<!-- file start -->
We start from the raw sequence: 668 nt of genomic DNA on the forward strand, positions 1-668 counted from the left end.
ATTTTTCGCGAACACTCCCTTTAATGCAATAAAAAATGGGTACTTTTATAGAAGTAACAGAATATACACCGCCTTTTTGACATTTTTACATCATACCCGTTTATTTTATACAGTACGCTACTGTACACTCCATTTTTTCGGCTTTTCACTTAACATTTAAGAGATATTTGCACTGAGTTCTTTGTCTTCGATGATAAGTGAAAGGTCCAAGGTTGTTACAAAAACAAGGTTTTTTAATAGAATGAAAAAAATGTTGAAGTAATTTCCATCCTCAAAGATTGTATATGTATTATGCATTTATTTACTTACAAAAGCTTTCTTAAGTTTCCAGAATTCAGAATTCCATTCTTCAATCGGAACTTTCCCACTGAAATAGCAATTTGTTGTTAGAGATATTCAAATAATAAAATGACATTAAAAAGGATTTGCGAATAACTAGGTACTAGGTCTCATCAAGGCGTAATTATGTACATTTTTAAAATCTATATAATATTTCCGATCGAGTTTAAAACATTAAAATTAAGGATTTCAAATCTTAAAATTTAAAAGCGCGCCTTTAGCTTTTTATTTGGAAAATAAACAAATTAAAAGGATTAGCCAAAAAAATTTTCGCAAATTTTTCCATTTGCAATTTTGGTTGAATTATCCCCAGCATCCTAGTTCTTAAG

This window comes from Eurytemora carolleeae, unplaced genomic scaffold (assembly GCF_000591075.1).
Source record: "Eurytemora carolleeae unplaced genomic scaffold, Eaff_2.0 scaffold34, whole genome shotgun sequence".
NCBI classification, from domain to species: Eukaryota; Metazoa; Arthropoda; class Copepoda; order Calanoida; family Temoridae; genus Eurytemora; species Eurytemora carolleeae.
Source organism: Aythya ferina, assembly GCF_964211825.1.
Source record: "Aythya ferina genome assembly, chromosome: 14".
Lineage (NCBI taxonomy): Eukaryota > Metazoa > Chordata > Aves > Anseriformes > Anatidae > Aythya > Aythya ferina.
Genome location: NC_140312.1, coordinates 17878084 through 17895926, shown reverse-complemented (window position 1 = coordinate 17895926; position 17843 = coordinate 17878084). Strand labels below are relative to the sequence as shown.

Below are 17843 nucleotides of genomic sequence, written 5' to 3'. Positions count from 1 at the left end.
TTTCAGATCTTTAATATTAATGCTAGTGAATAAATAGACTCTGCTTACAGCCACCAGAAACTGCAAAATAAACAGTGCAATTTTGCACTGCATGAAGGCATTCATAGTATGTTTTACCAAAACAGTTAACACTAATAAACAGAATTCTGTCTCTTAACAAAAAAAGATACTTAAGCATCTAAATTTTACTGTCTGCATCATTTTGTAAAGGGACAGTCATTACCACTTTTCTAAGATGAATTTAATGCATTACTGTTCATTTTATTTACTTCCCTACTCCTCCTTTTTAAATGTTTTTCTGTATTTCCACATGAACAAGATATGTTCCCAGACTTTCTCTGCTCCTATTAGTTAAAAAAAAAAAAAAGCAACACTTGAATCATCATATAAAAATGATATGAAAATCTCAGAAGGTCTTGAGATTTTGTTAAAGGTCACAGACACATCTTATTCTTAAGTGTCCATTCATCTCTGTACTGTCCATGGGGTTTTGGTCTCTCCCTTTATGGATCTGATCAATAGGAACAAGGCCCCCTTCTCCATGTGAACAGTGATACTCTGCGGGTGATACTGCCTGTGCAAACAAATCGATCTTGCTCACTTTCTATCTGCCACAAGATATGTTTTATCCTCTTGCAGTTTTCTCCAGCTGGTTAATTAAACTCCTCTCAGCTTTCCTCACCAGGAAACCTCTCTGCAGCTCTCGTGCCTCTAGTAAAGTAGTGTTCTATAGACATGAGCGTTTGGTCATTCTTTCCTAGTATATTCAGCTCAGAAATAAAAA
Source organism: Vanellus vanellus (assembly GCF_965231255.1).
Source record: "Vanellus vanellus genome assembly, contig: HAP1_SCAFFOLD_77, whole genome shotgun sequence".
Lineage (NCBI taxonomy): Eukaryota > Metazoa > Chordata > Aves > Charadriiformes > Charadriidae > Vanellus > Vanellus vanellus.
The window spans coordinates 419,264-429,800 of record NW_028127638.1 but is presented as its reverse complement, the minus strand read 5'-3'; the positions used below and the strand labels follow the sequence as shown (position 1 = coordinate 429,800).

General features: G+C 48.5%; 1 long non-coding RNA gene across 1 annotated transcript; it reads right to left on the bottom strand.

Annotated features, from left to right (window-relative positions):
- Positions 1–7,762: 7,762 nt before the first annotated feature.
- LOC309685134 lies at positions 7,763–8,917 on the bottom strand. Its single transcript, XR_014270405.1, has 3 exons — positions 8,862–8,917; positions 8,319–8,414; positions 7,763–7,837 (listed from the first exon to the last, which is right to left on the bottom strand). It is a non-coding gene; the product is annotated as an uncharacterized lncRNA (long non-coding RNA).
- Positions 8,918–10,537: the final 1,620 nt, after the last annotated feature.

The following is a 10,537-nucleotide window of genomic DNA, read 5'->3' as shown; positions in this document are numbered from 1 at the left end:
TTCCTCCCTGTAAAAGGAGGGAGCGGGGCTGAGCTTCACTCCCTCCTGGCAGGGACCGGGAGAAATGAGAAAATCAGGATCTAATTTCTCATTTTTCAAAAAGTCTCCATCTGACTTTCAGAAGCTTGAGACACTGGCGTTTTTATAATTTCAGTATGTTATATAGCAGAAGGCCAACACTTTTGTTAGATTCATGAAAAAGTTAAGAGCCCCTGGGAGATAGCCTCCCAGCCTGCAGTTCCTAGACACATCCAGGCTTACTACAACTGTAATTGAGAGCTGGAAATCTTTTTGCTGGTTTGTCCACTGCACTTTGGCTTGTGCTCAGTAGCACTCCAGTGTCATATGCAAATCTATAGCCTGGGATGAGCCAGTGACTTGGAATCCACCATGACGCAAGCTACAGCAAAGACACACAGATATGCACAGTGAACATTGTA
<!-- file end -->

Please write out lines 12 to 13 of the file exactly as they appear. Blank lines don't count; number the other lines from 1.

Source organism: Vanellus vanellus (assembly GCF_965231255.1).
Source record: "Vanellus vanellus genome assembly, contig: HAP1_SCAFFOLD_77, whole genome shotgun sequence".